Over the past year, the nation has faced a series of highly publicized adverse interactions between the police and the public, from Ferguson to Baltimore to New York. These incidents have had dire and occasionally deadly consequences for individuals and have eroded public trust in the police, making it more difficult for the majority of officers who are upstanding and professional to carry out their duties.
Early intervention can help prevent these kinds of interactions. By getting to officers early, police departments can address risky patterns of behavior such as an over-dependence on force, or risky situations, such as an emotionally compromised officer remaining on shift after a traumatic event, before they bloom into an adverse interaction with potentially catastrophic consequences.
Over the summer, fellows Samuel Carton, Kenny Joseph, Ayesha Mahmud, and Youngsoo Park, technical mentor Joe Walsh, and project manager Lauren Haynes worked with the Charlotte-Mecklenburg Police Department (CMPD) to improve their existing Early Intervention System (EIS) for flagging officers who may be at high risk of involvement in an adverse interaction.
In our previous post, we talked about the team’s visit to Charlotte and some of the lessons learned. After our visit, we delved into the data and focused on two main prediction problems:
- Which officers are likely to have an adverse interaction in the next two years?
- Which dispatches are likely to end up having an adverse interaction?
Our partner’s current system for predicting adverse events is heuristic — when officers exceed thresholds on certain kinds of events within a prescribed time period, the system sends a warning message to the officers’ supervisors. These supervisors can then prescribe a variety of interventions at their discretion. This sort of threshold model underperforms because it fails to capture the complex nature of behavioral patterns and the context in which these events play out.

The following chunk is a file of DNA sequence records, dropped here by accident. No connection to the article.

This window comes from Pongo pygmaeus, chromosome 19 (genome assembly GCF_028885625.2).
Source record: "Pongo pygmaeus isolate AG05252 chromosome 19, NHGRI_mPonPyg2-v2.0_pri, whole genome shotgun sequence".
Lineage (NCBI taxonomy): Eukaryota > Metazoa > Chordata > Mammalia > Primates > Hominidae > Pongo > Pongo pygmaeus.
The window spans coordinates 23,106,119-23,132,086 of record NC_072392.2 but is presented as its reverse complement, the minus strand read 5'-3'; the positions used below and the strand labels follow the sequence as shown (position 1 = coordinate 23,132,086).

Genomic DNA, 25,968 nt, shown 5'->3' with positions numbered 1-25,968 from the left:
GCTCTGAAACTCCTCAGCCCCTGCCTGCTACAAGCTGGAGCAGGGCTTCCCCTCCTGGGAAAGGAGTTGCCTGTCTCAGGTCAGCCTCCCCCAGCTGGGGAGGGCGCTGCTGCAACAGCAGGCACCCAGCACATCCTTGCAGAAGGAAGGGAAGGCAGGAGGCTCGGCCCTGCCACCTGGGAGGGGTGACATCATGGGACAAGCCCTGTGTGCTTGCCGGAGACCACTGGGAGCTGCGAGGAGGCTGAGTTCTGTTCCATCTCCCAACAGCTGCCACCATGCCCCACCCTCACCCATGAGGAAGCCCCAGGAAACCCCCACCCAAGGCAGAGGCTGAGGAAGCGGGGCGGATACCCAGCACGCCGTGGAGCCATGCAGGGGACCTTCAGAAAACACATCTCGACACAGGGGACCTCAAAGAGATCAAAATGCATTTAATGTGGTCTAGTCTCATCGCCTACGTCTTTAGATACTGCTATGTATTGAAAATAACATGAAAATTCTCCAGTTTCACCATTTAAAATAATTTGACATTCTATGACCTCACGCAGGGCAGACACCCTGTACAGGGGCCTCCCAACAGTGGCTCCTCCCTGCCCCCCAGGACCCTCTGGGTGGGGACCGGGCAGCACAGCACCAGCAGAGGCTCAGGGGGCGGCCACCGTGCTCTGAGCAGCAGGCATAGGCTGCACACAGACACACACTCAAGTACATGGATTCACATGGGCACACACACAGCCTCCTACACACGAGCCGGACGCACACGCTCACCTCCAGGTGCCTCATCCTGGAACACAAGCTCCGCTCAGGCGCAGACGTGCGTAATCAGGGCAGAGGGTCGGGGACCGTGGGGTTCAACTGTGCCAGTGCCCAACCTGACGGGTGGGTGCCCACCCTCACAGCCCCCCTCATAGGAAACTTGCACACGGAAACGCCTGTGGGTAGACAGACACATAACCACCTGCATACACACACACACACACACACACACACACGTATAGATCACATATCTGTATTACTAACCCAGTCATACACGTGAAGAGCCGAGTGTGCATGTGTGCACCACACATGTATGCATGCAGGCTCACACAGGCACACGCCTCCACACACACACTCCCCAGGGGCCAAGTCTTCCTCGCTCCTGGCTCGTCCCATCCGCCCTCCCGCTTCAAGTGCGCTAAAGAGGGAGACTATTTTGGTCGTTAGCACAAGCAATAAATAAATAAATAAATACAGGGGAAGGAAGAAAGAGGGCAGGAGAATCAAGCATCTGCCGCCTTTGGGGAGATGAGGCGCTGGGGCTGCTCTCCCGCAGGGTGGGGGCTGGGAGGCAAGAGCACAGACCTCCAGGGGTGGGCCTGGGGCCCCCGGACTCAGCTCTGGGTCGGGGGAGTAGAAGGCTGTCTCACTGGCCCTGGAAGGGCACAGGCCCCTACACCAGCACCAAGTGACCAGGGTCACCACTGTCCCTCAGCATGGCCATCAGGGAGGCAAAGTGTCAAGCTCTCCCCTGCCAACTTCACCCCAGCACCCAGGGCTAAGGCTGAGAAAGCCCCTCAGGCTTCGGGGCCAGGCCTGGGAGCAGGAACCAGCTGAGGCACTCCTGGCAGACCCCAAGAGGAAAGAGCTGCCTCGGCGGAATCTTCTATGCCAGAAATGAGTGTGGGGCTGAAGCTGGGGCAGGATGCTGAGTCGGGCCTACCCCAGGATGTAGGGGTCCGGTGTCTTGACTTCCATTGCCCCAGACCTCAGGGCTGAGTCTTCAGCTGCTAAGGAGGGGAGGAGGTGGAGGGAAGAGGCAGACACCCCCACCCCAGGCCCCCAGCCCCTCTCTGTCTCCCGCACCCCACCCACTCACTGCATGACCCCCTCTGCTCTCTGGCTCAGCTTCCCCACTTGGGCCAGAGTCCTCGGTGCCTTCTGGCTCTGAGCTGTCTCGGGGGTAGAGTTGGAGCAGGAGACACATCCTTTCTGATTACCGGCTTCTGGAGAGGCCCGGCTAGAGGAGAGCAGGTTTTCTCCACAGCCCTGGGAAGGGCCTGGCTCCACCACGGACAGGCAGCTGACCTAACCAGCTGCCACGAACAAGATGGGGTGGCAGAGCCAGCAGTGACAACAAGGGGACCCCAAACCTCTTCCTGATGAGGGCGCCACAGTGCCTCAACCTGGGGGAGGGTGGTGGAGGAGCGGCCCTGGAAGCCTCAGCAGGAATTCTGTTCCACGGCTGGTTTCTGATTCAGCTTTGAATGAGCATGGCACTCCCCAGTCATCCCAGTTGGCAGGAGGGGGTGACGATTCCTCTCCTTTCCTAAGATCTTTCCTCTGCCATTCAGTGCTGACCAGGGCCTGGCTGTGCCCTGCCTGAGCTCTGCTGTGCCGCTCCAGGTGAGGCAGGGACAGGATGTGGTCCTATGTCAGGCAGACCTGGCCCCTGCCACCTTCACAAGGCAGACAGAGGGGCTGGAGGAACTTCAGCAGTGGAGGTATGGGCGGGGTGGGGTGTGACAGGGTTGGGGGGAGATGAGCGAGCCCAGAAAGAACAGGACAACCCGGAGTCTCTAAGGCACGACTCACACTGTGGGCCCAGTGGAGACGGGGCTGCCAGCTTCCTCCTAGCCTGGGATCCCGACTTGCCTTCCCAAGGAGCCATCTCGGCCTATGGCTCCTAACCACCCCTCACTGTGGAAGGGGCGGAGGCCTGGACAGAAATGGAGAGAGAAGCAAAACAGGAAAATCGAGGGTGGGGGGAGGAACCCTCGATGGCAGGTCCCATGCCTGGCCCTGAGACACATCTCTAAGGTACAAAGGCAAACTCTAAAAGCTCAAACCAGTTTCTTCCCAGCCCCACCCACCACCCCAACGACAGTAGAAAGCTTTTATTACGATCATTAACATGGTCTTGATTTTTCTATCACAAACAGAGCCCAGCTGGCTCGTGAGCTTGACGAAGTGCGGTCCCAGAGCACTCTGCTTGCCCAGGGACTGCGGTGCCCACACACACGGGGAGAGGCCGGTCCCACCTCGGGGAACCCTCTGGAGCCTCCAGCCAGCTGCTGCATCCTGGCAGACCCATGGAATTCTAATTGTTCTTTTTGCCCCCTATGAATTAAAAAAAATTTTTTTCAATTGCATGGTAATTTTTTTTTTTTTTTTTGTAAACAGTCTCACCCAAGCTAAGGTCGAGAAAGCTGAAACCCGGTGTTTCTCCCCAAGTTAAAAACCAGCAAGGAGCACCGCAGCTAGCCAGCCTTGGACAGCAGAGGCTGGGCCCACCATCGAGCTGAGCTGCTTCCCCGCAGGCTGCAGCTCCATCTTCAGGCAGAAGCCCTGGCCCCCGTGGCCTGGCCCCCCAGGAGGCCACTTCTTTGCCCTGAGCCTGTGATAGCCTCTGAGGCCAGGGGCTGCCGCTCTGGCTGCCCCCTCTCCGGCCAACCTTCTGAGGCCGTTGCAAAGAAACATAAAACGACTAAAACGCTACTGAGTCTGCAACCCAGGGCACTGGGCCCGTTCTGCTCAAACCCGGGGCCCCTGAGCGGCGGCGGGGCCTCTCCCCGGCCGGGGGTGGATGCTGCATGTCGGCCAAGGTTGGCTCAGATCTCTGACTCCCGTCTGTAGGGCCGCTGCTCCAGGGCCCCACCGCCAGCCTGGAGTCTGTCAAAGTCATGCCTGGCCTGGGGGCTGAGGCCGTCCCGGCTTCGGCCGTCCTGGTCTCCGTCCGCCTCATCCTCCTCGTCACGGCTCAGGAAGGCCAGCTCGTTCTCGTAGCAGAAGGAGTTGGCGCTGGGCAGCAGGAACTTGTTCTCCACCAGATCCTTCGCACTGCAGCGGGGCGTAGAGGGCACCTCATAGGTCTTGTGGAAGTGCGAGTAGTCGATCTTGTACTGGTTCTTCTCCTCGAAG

To develop a model that could better address these complexities, we looked at a large amount of data from CMPD on their everyday operations, such as arrests and traffic stops made or dispatches responded to. We also utilized their personnel and Internal Affairs (IA) data. Our efforts included a thorough anonymization of the data to ensure that it retained no personal information about officers. The following timeline displays all the data that we incorporated into our models, along with the number of records and starting times for each type of data.
One of our major challenges this summer was determining what actually counts as an “adverse interaction.” We used IA investigations to determine which events should be considered adverse. The IA must investigate every time an officer uses force, is involved in a vehicle accident, takes part in a pursuit, violates a rule of conduct, sustains an injury, or faces a complaint from a citizen or another officer.
Investigations result in different types of dispositions on these incidents: complaints can be deemed sustained; accidents and injuries can be deemed preventable; and all other incidents can be deemed unjustified. We defined an adverse interaction as any event deemed by IA investigators to be unjustified, preventable, or sustained. The only exceptions we made were for a number of internal complaints that we considered less egregious (such as violations of rules regarding sick leave) as well as traffic accidents (most of which were minor).